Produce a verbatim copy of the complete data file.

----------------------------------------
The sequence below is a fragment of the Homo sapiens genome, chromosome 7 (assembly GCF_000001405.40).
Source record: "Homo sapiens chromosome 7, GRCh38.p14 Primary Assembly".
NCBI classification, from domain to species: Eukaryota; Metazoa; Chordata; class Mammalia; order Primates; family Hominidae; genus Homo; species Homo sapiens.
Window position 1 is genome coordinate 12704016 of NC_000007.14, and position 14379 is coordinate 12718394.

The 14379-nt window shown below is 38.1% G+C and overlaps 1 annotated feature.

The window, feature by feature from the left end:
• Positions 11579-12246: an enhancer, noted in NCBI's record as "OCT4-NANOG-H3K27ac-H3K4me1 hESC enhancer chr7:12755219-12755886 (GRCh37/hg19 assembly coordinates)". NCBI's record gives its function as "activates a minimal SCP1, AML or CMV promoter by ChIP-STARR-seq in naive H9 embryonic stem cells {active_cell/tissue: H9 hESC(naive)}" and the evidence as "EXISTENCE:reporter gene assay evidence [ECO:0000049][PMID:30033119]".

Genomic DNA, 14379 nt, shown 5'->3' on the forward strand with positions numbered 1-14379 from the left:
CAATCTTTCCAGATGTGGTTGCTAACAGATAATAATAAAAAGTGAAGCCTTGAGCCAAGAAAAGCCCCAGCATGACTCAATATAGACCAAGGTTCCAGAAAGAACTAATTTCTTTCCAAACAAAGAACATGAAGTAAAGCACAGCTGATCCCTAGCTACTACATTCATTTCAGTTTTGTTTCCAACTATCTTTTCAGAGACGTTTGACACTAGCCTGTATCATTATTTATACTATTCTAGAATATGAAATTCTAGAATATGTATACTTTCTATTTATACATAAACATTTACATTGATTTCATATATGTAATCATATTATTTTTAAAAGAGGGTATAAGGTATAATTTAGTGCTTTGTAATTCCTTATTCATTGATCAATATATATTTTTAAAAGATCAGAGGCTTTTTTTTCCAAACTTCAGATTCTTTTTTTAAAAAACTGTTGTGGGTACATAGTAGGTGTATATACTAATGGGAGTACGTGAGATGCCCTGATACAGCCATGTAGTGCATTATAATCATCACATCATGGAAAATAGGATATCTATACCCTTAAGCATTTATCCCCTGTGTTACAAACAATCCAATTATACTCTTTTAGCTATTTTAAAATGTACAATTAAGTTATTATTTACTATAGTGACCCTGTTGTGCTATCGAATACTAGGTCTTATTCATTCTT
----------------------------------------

The sequence below is a fragment of the Homo sapiens genome, chromosome 7 (assembly GCF_000001405.40).
Source record: "Homo sapiens chromosome 7, GRCh38.p14 Primary Assembly".
NCBI classification, from domain to species: Eukaryota; Metazoa; Chordata; class Mammalia; order Primates; family Hominidae; genus Homo; species Homo sapiens.
Window position 1 is genome coordinate 12704016 of NC_000007.14, and position 14379 is coordinate 12718394.

The 14379-nt window shown below is 38.1% G+C and overlaps 1 annotated feature.

The window, feature by feature from the left end:
• Positions 11579-12246: an enhancer, noted in NCBI's record as "OCT4-NANOG-H3K27ac-H3K4me1 hESC enhancer chr7:12755219-12755886 (GRCh37/hg19 assembly coordinates)". NCBI's record gives its function as "activates a minimal SCP1, AML or CMV promoter by ChIP-STARR-seq in naive H9 embryonic stem cells {active_cell/tissue: H9 hESC(naive)}" and the evidence as "EXISTENCE:reporter gene assay evidence [ECO:0000049][PMID:30033119]".

Genomic DNA, 14379 nt, shown 5'->3' on the forward strand with positions numbered 1-14379 from the left:
CAATCTTTCCAGATGTGGTTGCTAACAGATAATAATAAAAAGTGAAGCCTTGAGCCAAGAAAAGCCCCAGCATGACTCAATATAGACCAAGGTTCCAGAAAGAACTAATTTCTTTCCAAACAAAGAACATGAAGTAAAGCACAGCTGATCCCTAGCTACTACATTCATTTCAGTTTTGTTTCCAACTATCTTTTCAGAGACGTTTGACACTAGCCTGTATCATTATTTATACTATTCTAGAATATGAAATTCTAGAATATGTATACTTTCTATTTATACATAAACATTTACATTGATTTCATATATGTAATCATATTATTTTTAAAAGAGGGTATAAGGTATAATTTAGTGCTTTGTAATTCCTTATTCATTGATCAATATATATTTTTAAAAGATCAGAGGCTTTTTTTTCCAAACTTCAGATTCTTTTTTTAAAAAACTGTTGTGGGTACATAGTAGGTGTATATACTAATGGGAGTACGTGAGATGCCCTGATACAGCCATGTAGTGCATTATAATCATCACATCATGGAAAATAGGATATCTATACCCTTAAGCATTTATCCCCTGTGTTACAAACAATCCAATTATACTCTTTTAGCTATTTTAAAATGTACAATTAAGTTATTATTTACTATAGTGACCCTGTTGTGCTATCGAATACTAGGTCTTATTCATTCTT